In his interview with Gary Younge, editor at large for The Guardian, UT Austin Professor Ben Carrington begins with a reflection on Younge’s article following Stuart Hall’s passing entitled, “Stuart Hall: A Class Warrior and a Class Act.” Younge praises Hall for not being interested in sounding clever or performing academic stardom.
This is particularly notable because, according to Younge, it is common for academic stars in the current era to say things that are catchy, “like dangling baubles that make people sit up and think you’re clever.” On the contrary, Hall had a “soft and nurturing presence” and wanted to be useful rather than dominating.
This was evidenced in the way that Hall would “almost appear without a trace when he came into a room.” Younge first became aware of Stuart Hall when he was 7 or 8 through Hall’s position at the Open University, but then became more familiar with his work reading Marxism Today, especially “New Times.”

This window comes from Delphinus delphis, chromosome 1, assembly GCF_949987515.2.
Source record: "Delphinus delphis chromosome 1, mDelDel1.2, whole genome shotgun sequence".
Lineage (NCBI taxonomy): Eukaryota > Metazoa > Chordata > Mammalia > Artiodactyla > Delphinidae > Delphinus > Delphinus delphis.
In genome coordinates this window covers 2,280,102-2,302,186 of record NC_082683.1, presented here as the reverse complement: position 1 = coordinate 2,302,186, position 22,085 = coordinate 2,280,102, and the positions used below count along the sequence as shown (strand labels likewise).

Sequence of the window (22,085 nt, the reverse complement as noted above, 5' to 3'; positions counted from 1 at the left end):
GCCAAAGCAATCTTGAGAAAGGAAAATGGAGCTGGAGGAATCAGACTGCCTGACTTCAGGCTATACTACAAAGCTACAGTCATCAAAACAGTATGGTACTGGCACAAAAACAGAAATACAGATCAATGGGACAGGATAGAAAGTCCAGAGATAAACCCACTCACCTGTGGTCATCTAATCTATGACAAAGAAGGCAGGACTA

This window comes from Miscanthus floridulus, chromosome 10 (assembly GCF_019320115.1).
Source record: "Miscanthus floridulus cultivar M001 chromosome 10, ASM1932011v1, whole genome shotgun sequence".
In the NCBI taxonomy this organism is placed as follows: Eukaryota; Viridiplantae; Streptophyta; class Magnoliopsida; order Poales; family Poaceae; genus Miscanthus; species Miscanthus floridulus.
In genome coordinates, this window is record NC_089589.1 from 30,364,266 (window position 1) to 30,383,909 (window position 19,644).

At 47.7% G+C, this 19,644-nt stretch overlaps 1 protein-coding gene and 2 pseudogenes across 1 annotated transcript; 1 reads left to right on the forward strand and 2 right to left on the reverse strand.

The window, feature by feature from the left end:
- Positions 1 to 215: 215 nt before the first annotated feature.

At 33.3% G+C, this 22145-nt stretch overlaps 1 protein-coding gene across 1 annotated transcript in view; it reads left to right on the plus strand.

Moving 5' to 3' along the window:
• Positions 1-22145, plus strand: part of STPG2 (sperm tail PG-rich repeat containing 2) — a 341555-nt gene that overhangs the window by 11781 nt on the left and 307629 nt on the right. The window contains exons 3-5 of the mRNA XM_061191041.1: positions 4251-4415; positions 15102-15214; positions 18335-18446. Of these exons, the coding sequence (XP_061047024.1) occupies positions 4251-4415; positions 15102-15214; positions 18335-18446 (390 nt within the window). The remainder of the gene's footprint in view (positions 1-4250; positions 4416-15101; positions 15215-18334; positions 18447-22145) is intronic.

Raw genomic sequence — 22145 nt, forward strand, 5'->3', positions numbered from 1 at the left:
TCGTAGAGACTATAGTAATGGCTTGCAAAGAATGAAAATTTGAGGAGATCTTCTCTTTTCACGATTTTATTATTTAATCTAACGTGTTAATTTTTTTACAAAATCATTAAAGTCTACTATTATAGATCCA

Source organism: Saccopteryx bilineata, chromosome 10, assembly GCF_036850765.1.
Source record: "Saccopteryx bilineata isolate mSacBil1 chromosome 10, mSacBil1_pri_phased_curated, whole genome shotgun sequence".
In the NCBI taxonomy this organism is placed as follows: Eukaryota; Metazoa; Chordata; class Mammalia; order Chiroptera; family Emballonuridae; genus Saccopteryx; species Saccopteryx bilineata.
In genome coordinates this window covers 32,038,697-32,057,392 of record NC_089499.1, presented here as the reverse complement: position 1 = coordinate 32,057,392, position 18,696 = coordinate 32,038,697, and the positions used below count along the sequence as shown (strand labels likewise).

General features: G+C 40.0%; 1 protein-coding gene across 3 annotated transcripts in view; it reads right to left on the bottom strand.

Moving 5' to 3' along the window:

In addition to the relevance of his ideas, Younge reflects on how meaningful it was to see a black man as an intellectual who could say what he had to say but also keep his integrity intact. For Younge, it was significant that Hall did not appear embittered or insecure, that he “seemed happy in his skin” and that “he didn’t have to put someone else down in order to build himself up.”
Younge remembers his last communication with Hall, which was an exchange over Younge’s “Ethical World Cup.” Commenting on the loss of Hall, Younge states that while “there was never a time where we didn’t need him… arguably we need him now more than ever, though I guess that was always true.”